Citizenship Bill: the concerns behind Mizoram’s strong protests

Citizenship Bill: the concerns behind Mizoram’s strong protests

In Mizoram, the concern is not about Hindu immigrants from Bangladesh but about Chakmas, a tribal and largely Buddhist group.

Citizenship Bill: the concerns behind Mizoram’s strong protests
Mizoram protests: Schoolchildren join a protest against the Citizenship (Amendment) Bill. (Lafava Photography)

Among various Northeastern states where protests have broken out over the Citizenship (Amendment) Bill, Mizoram witnessed massive demonstrations last week. These came into focus particularly because of photos, widely circulated on social media, that showed protesters with posters that proclaimed “Hello China, bye bye India”. This protest was organised by the influential Mizo Zirlai Pawl (MZP). The slogan was intended to convey that “we are not safe in India”, said Lalhmachhuana, general secretary of the central committee of the Young Mizo Association (YMA). “The Government of India did not listen to our repeated requests,” he said.

A look at why Mizos are concerned about the Bill:

What the Bill says

The Bill amends the Citizenship Act, 1955, relaxing the citizenship eligibility rules for immigrants belonging to six minority (non-Muslim) religions from Afghanistan, Bangladesh or Pakistan. Read with various other provisions, the cutoff for eligibility becomes December 2014. Political parties and non-political groups in the Northeast have protested on grounds of its potential impact on the region’s demography, and questioned its constitutionality as it grants citizenship on the basis of religion.

For protesters in Assam, Meghalaya and Tripura, the concern is about Hindu immigrants from Bangladesh. The Assam Accord, protesters in that state point out, lays down 1971 as the cutoff for acceptance as citizens; the National Register of Citizens is being updated based on this cutoff, which does not differentiate on the basis of religion.


Mizoram is different

In Mizoram, the concern is not about Hindu immigrants from Bangladesh but about Chakmas, a tribal and largely Buddhist group. The Chakmas are present in parts of the Northeast, and the Chittagong Hill Tracts of Bangladesh, with which Mizoram shares an international border. While Christians form 87% of Mizoram’s 11 lakh population (2011), Chakmas number about 1 lakh. Certain sections in Mizoram blame Chakmas for illegal migration from Bangladesh, which the community denies. The state has seen ethnic violence, with instances of arson, names of Chakmas being struck off voters’ lists, and denial of admission to Chakma students in college.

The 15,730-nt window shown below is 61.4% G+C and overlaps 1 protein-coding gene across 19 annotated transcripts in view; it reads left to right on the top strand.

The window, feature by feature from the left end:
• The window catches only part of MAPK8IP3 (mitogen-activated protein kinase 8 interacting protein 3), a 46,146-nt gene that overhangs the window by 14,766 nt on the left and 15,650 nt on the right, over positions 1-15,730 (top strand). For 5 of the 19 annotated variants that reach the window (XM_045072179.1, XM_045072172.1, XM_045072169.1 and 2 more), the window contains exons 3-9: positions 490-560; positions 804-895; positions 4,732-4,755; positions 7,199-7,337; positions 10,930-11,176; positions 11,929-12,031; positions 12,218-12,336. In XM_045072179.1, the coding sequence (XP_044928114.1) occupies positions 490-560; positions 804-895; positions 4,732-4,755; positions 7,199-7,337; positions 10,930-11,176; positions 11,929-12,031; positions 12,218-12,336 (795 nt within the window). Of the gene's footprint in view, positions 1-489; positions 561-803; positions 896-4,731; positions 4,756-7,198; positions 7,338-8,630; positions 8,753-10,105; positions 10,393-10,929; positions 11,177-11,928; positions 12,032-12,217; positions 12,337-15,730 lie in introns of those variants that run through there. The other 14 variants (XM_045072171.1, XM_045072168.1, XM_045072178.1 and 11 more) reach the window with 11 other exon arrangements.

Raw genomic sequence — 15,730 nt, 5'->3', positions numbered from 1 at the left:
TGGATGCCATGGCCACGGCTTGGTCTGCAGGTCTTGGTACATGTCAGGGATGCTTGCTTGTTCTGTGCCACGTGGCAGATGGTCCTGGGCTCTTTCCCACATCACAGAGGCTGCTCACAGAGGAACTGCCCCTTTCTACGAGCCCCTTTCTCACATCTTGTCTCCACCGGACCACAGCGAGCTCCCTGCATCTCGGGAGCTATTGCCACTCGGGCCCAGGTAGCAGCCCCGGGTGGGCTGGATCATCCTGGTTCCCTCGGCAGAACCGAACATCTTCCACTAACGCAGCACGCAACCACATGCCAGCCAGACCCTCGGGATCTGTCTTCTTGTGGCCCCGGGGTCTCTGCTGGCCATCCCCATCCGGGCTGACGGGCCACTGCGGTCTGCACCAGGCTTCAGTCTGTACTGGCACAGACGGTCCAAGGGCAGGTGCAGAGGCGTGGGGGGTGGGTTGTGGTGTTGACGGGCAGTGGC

Scholar Joy Pachuau writes in her book Being Mizo: “They [Chakmas] are clearly identified as ‘non-Mizo’ by the Mizos, and ‘there is no attempt at incorporating them as Mizo’, I was told. In fact, the YMA often made calls to expel them from Mizoram as they were considered illegal immigrants, large-scale migrations having taken place in 1964 (caused by inundation of their land due to the damming of the Karnaphuli river for a hydro-electric project in Bangladesh) and 1980-4 (caused by insurgency in the Chittagong Hill Tracts led by the Hills Peoples’ Movement of Bangladesh). Nor did the Chakmas want to identify themselves as Mizo.”

Data vs data

The apex students’ body Mizo Zirlai Pawl (MZP) and the YMA, which are leading the current agitation, have often cited figures they attribute to the Census. “In 1901, there were only 198 Chakmas in Mizoram and by 1991 it was over 80,000. The growth rate is far more than normally possible. It proves that there has been influx from Bangladesh,” said MZP leader Ricky Lalbiakmawia.

Chakma activists cite a 2015 report submitted by the government of Mizoram to the NHRC. “The veracity of the Census figures between 1901 and 1941 cannot be ascertained as the same are not available with the Census Directorate, Mizoram,” the then state Deputy Secretary (Home) wrote in the report. The report cites Census data that puts the Chakma population at 15,297 in 1951 and 96,972 in 2011.

“Why will Chakmas migrate to Mizoram when there is so much structural discrimination against us? In the 1960s, Chakmas had migrated from the Chittagong Hill Tracts, but all of those people were settled in Arunachal Pradesh,” said Paritosh Chakma, secretary general of the All India Chakma Social Forum. He cited a 2017 news report in Mizo daily Vanglaini, which quoted the then DGP as saying there had been no illegal migration of Chakmas from Bangladesh in the last five years.

The Bill and Chakmas

“We have nothing against Chakmas residing legally for decades in Mizoram, but we are against Chakmas who have illegally migrated from Bangladesh. If the Bill is passed, they will become legal Indian citizens and maybe in some time, Mizos will become a minority in our own land. Moreover, the Bill also violates the Constitution of India,” said Lalbiakmawia.

The state has a Chakma Autonomous District Council, set up in April 1972. It is part of an Assembly constituency that last elected B D Chakma, the lone BJP MLA in the state. “There are no illegal Chakma people living in Mizoram and if they start migrating after the Bill is passed, I will resign as an MLA,” he said.